The Financial Conduct Authority (FCA) is being accused of bowing to political pressure following its decision to scrap plans to investigate the pay, culture, and behaviour of staff in banking.
The watchdog had been expected to report on whether internal culture had contributed to misconduct across the scandal-ridden sector. But instead, it said Thursday, the FCA will directly work alongside banks to address any issues and ensure "cultural change".
The move was criticised by the consumer body Which. "It's disappointing that the regulator has decided against publishing this report on the culture of banking," said executive director Richard Lloyd.
"Cultural change doesn't happen overnight, so despite signs of improvement, the FCA must not take their eye off the ball and should continue to clean up the industry."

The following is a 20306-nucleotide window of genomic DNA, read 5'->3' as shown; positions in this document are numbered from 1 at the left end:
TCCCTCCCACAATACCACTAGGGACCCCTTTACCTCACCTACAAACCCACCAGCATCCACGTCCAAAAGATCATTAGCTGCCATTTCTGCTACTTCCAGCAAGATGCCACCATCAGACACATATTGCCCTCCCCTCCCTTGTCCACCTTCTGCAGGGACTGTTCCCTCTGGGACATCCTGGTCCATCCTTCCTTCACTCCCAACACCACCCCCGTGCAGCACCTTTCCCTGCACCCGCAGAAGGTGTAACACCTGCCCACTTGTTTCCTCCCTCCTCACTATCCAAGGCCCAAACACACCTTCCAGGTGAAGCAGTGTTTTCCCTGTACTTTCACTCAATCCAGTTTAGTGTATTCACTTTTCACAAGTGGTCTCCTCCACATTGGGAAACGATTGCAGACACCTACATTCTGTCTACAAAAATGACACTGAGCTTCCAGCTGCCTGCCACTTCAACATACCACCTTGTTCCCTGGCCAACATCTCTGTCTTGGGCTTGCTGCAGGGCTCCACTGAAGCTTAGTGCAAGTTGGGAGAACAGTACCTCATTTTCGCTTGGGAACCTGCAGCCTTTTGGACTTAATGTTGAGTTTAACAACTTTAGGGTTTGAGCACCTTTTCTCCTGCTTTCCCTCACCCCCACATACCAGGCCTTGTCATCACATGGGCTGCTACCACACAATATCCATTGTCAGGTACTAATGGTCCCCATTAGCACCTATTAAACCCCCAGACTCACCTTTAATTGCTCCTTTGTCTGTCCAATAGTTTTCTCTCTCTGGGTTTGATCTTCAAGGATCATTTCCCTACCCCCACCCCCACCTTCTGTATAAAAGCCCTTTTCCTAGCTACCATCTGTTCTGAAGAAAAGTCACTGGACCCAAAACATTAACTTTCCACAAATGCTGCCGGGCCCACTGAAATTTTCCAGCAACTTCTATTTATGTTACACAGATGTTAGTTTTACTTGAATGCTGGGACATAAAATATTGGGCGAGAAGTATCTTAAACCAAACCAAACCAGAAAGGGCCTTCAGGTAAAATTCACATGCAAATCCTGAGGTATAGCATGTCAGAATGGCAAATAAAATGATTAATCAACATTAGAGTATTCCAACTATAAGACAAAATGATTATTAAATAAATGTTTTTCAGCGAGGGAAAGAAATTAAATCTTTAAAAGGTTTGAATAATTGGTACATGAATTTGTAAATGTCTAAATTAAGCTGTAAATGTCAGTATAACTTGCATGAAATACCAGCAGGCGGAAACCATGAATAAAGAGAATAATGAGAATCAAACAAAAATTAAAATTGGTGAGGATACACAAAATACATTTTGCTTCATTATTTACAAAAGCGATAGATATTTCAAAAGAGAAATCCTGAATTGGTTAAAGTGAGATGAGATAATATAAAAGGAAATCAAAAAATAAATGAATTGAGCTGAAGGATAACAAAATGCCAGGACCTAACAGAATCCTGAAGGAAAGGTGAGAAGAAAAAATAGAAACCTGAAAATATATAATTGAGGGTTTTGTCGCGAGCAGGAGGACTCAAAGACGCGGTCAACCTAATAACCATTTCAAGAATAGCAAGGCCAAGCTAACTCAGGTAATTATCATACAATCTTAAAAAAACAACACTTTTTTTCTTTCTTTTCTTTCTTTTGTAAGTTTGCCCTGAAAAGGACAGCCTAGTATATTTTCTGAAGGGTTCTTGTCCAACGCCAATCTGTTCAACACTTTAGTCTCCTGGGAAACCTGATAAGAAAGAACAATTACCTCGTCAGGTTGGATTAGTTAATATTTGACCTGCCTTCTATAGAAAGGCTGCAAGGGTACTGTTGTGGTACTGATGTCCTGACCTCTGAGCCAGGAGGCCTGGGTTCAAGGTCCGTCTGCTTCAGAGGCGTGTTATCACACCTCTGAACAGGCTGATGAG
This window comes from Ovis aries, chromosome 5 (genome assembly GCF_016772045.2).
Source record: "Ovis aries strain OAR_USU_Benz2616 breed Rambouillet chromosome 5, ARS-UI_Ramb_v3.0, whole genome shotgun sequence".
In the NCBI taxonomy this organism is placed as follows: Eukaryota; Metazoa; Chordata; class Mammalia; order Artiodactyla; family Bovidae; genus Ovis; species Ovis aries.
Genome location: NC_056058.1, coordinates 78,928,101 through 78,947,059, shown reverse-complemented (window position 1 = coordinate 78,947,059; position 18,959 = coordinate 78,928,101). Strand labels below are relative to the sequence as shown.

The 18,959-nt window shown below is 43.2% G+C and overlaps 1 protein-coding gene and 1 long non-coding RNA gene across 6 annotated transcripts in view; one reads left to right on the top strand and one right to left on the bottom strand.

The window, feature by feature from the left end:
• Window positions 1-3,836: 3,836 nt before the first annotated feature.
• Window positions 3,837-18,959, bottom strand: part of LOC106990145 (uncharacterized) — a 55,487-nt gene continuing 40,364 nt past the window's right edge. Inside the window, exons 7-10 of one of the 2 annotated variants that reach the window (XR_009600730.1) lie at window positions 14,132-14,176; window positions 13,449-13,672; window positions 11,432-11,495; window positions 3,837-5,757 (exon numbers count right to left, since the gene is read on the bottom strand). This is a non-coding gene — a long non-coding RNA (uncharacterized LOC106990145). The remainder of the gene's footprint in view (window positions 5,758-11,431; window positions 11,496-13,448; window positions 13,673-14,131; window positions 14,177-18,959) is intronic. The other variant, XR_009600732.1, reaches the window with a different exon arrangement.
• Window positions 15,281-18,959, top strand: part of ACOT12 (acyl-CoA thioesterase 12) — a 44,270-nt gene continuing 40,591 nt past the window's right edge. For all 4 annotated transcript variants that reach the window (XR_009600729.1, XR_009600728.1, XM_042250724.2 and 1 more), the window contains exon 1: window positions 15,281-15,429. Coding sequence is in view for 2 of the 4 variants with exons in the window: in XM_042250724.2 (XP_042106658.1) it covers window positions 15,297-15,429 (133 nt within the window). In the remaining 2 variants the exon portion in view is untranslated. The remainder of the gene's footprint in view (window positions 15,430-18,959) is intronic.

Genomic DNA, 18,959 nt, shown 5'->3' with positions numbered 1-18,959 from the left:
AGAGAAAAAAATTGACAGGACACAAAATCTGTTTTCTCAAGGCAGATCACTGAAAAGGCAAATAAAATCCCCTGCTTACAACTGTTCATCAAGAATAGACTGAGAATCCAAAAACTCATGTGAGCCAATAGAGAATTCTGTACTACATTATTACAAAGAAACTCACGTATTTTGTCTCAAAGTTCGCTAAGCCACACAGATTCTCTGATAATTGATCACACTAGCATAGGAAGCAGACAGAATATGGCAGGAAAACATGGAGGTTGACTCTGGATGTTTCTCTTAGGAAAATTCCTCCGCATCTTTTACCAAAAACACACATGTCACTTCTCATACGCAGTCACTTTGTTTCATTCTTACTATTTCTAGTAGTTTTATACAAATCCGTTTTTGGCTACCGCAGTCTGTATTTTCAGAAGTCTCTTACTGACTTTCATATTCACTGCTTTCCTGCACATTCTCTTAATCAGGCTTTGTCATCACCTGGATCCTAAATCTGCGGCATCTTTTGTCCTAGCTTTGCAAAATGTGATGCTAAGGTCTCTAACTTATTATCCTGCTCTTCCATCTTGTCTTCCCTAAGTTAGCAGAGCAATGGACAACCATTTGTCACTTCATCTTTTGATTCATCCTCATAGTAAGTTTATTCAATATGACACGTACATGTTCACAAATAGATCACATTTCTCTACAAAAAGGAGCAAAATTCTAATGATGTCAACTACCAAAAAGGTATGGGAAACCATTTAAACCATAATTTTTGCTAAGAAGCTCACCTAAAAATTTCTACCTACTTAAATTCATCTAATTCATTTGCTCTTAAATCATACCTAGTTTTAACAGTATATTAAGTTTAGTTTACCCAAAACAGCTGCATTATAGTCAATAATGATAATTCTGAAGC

His concerns were shared by Mark Garnier MP, a Conservative member of the Treasury Select Committee, who hinted the Treasury may have had a hand in the decision.
"There's always been this great argument that perhaps the Treasury is having more influence over the regulator than perhaps it ought to," Garnier told the BBC.
"And certainly if I was looking for a Machiavellian plot behind what's happened here and the tone of the regulator then I suppose I would start looking at the Treasury."
An FCA spokesperson told BuzzFeed News that "a focus on the culture in financial services firms remains a priority for the FCA. There is currently extensive ongoing work in this area within firms and externally.
"We have decided that the best way to support these efforts is to engage individually with firms to encourage their delivery of cultural change."